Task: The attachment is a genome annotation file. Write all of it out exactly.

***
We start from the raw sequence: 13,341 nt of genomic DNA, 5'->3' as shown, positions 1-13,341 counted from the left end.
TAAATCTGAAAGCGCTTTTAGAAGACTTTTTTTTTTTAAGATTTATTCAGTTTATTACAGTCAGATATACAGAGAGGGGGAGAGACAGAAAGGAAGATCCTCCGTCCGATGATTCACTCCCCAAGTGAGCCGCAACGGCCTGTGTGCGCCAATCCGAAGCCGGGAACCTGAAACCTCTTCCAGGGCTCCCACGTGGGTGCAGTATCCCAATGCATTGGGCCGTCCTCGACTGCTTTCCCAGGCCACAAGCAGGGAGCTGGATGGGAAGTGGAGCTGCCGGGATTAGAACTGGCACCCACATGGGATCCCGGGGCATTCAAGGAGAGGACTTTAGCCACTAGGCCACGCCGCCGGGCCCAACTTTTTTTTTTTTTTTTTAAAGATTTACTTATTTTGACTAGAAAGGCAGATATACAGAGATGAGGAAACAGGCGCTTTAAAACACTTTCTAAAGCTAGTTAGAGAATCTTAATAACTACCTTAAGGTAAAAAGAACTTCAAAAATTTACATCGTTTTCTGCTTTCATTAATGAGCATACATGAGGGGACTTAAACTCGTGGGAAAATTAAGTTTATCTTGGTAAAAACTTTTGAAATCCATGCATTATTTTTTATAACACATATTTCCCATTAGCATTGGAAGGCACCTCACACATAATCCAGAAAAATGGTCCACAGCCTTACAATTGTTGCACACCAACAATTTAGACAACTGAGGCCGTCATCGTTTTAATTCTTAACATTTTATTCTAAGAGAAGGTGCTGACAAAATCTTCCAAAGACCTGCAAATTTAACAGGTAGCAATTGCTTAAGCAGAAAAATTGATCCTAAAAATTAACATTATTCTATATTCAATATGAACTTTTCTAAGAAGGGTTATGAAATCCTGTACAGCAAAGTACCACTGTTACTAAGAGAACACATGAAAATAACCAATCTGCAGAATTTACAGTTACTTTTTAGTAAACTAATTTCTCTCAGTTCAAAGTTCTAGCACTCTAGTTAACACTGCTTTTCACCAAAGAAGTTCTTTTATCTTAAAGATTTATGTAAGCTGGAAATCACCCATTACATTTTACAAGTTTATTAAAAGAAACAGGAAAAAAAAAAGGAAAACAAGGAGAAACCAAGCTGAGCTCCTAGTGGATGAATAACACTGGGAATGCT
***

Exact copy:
We start from the raw sequence: 13,341 nt of genomic DNA, 5'->3' as shown, positions 1-13,341 counted from the left end.
TAAATCTGAAAGCGCTTTTAGAAGACTTTTTTTTTTTAAGATTTATTCAGTTTATTACAGTCAGATATACAGAGAGGGGGAGAGACAGAAAGGAAGATCCTCCGTCCGATGATTCACTCCCCAAGTGAGCCGCAACGGCCTGTGTGCGCCAATCCGAAGCCGGGAACCTGAAACCTCTTCCAGGGCTCCCACGTGGGTGCAGTATCCCAATGCATTGGGCCGTCCTCGACTGCTTTCCCAGGCCACAAGCAGGGAGCTGGATGGGAAGTGGAGCTGCCGGGATTAGAACTGGCACCCACATGGGATCCCGGGGCATTCAAGGAGAGGACTTTAGCCACTAGGCCACGCCGCCGGGCCCAACTTTTTTTTTTTTTTTTTAAAGATTTACTTATTTTGACTAGAAAGGCAGATATACAGAGATGAGGAAACAGGCGCTTTAAAACACTTTCTAAAGCTAGTTAGAGAATCTTAATAACTACCTTAAGGTAAAAAGAACTTCAAAAATTTACATCGTTTTCTGCTTTCATTAATGAGCATACATGAGGGGACTTAAACTCGTGGGAAAATTAAGTTTATCTTGGTAAAAACTTTTGAAATCCATGCATTATTTTTTATAACACATATTTCCCATTAGCATTGGAAGGCACCTCACACATAATCCAGAAAAATGGTCCACAGCCTTACAATTGTTGCACACCAACAATTTAGACAACTGAGGCCGTCATCGTTTTAATTCTTAACATTTTATTCTAAGAGAAGGTGCTGACAAAATCTTCCAAAGACCTGCAAATTTAACAGGTAGCAATTGCTTAAGCAGAAAAATTGATCCTAAAAATTAACATTATTCTATATTCAATATGAACTTTTCTAAGAAGGGTTATGAAATCCTGTACAGCAAAGTACCACTGTTACTAAGAGAACACATGAAAATAACCAATCTGCAGAATTTACAGTTACTTTTTAGTAAACTAATTTCTCTCAGTTCAAAGTTCTAGCACTCTAGTTAACACTGCTTTTCACCAAAGAAGTTCTTTTATCTTAAAGATTTATGTAAGCTGGAAATCACCCATTACATTTTACAAGTTTATTAAAAGAAACAGGAAAAAAAAAAGGAAAACAAGGAGAAACCAAGCTGAGCTCCTAGTGGATGAATAACACTGGGAATGCT